Eye For Film >> Movies >> Swing Time (1936) Film Review
Reviewed by: Chris
At the height of its television popularity, a New York TV station ran Swing Time twice a night for a whole week. Even before digital program recording, people were timing it, so they could tune in to every showing and catch the magical moment when Fred Astaire performs his legendary dance sequence in Bojangles of Harlem.
Later, they would wait for the wonderful pairing with Ginger Rogers, where the chemistry would sparkle from beneath her long lashes to the tips of her toes. And although I’ve also enjoyed it on the small screen several times, nothing can compare with the wonder of experiencing it in a movie theatre. The dance becomes alive. We feel not only the rush of movement, but are caught up in the moment, seeing the fine details of expression so hard to appreciate when reduced in size.
Swing Time is rightly regarded by many fans and critics as Fred and Ginger’s greatest movie together. It is a movie to laugh and cry with. It was even referenced in Barack Obama’s inauguration speech. The story is imaginative, the good-natured gags bring a smile to your face when remembered, and the songs and dance routines live on forever. Fred and Ginger exude a joy of performance and a skill of execution that can make you gasp: “This is what dancing is all about!”
The dances are almost always performed in a single take, showing the whole dancer’s body. No mistakes. No special effects. But dancing that sets the standard for generations to come. They look carefree and relaxed – as dancers should – but each move, each throwaway gesture and expression, had been minutely rehearsed until it was beyond perfect. It was perfect and then had charisma, warmth, and acting infused into it. The charm of Fred Astaire’s on-screen character (reputedly very close to his real life persona) and the unaffected femininity of Ginger Rogers make them the partners that every dancer longs to trip the light fantastic with. Astaire is the epitome of style, elegance and good taste. The embodiment of the ‘gentleman’ but without stuffiness. He woos the girl, gets out of problematic situations, and is a good friend. Witty repartee alights from his lips to disarm every attack and entice every woman into his arms, at once making her feel like the most special lady that ever lived.
Occasionally one wonders why Ginger Rogers achieved more fame in his arms than any of his other dance partners, many of whom exceeded her in professional training and maybe even looks. Perhaps the answer is that she is not just a perfect dancer, but a perfect partner. Who wants to dance with someone who just loves themself? Rogers, both in her performance of dance steps and in the attitude she emanates, dances as part of a partnership – seemingly made in heaven. As if both people are dancing from the same inner source.
Watch her in their first dance together in Swing Time. After the initial gags, he takes her back into the dance studio to save her job in front of the boss. For the first section of the dance, she is the backdrop, discretely watching and following Astaire, the man taking the lead. (It’s a basic polka with added syncopation and tap steps.) She is the tapestry upon which he shines. The good woman behind every good man. Then, as they relax into the routine, her steps become more decorative, sparkling jewels adorning their performance together. For those fond of the oft-quoted line, “Ginger Rogers did everything Fred Astaire did, except backwards and in high heels,” this is a great example, tap dancing in black high heels! By the end of the dance she is iridescent, a flower in beautiful bloom. The next scene is a suitably impressed studio manager arranging a top audition for them.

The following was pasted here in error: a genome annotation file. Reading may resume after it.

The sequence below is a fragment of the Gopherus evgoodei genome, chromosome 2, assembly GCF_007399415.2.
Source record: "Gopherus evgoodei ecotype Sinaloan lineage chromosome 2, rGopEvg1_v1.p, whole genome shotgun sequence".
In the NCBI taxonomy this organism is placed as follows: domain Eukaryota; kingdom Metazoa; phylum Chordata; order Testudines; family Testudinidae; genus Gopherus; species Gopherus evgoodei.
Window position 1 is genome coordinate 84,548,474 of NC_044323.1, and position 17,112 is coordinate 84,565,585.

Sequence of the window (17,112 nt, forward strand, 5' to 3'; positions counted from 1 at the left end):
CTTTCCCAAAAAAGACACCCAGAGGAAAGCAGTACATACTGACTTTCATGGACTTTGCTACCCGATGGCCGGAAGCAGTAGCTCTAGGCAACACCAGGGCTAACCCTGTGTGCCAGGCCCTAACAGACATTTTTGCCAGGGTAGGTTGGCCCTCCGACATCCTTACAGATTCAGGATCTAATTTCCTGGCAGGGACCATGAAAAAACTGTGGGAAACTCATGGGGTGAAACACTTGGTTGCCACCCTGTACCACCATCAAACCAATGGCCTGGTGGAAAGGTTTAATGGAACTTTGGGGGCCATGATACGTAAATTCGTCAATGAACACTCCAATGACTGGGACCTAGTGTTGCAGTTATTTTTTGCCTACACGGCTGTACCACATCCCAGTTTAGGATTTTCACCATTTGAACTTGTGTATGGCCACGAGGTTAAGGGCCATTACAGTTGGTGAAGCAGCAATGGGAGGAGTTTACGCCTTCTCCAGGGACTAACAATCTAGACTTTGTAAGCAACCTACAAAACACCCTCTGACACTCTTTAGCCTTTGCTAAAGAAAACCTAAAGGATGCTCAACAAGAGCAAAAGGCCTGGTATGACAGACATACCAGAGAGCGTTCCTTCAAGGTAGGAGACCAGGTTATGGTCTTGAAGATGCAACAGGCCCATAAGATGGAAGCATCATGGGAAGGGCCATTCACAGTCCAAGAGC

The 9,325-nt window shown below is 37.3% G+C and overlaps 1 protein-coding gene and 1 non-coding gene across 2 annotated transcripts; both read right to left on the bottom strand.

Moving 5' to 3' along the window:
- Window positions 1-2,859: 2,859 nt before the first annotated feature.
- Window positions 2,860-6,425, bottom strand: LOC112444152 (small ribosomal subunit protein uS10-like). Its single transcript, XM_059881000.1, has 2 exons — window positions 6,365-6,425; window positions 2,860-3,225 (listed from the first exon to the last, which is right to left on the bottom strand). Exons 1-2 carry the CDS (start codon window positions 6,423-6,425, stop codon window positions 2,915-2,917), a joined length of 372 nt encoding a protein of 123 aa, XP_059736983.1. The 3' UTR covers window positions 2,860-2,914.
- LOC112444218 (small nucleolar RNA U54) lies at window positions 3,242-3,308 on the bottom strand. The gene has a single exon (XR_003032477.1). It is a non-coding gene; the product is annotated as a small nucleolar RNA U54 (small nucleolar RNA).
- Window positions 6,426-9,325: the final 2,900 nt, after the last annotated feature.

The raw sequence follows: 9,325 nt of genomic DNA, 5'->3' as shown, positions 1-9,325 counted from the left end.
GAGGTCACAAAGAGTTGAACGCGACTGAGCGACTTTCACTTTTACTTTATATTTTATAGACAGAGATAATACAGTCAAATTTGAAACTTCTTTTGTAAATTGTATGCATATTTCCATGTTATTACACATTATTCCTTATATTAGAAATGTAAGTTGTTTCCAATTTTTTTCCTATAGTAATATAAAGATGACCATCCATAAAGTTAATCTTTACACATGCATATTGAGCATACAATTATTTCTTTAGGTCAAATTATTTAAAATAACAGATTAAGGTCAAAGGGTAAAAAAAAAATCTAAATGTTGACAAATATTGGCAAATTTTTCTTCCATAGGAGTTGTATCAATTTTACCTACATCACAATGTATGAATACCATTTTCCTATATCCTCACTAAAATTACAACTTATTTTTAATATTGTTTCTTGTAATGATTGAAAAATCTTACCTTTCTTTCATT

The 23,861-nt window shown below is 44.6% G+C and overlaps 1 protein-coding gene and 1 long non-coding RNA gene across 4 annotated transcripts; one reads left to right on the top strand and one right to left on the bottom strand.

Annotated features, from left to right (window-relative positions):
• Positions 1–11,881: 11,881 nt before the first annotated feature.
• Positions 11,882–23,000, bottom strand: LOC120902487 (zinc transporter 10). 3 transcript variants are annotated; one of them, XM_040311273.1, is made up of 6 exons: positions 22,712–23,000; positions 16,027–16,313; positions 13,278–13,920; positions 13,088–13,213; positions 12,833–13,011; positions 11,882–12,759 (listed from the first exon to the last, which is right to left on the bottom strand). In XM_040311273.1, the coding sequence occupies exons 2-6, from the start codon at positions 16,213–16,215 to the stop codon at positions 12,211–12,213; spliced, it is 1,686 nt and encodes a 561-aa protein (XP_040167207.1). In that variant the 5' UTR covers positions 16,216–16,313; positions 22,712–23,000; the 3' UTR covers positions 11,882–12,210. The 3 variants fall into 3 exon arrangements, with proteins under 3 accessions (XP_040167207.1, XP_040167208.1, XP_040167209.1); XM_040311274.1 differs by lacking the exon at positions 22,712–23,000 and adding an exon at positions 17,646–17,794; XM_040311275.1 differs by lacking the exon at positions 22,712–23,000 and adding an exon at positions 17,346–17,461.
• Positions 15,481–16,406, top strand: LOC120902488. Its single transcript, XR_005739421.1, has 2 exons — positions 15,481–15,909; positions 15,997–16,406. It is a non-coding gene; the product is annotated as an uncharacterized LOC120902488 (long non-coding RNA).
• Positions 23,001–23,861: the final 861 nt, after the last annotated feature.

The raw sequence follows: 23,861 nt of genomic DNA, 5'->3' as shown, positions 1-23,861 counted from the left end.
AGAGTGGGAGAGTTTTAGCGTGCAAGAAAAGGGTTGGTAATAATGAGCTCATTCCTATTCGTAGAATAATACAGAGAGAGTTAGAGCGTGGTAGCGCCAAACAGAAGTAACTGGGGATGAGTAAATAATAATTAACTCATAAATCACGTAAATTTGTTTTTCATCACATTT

Their first dance has followed a farcical sequence when Astaire pretends he can’t dance in order to get some lessons from the beautiful dance instructor, played by Ginger Rogers. They repeatedly fall over, Astaire trying to arrange it so they fall ever closer to each other. All this is timed to the famous song line, “Pick yourself up, start all over again.” It could almost be an anthem for every dancer who has ever failed – as every dancer must – as well as in life.
Dramatically, this ‘not being dissuaded by failure’ is at the core of most rom-coms, as well as visually in much later movies like Flashdance, (where Alex has to pick herself up after falling, before going on to impress the judges). In Swing Time, it becomes iconic. The words of the song, the visual acting-out in dance, and the storyline. They combine to become something life-affirming, and also one of the quintessential qualities associated with the American attitude of ‘never give up.’ Or as Obama exhorted in the midst of the 2009 economic crisis, “Pick ourselves up, dust ourselves off!”
Rogers combines a down-to-earth, girl-next-door appeal with some of the most ladylike qualities anyone could wish for. Her elegance of movement is matched by the elegance with which she handles situations. If the unbelievably crazy strategies to romance her aren’t quite believable, she doesn’t quite believe them. She can be politely formal rather than take offence or get angry. Her displays of emotion are tempered by gentleness and good taste.
Although the award-winning Bojangles of Harlem sequence was one of the favourites of the day, Never Gonna Dance is probably the climax for modern audiences – and the climax of the film. It is one of the great unsurpassed dance performances of cinema. It deserves to be seen by every aspiring dancer, amateur or professional.
This review will not give away any more hints to the storyline. You will have to see the movie yourself and enjoy the leaps of time and place as it launches from one situation to a deeper one, carrying you with it - one of the greatest Hollywood musicals of all time.Reviewed on: 18 Apr 2009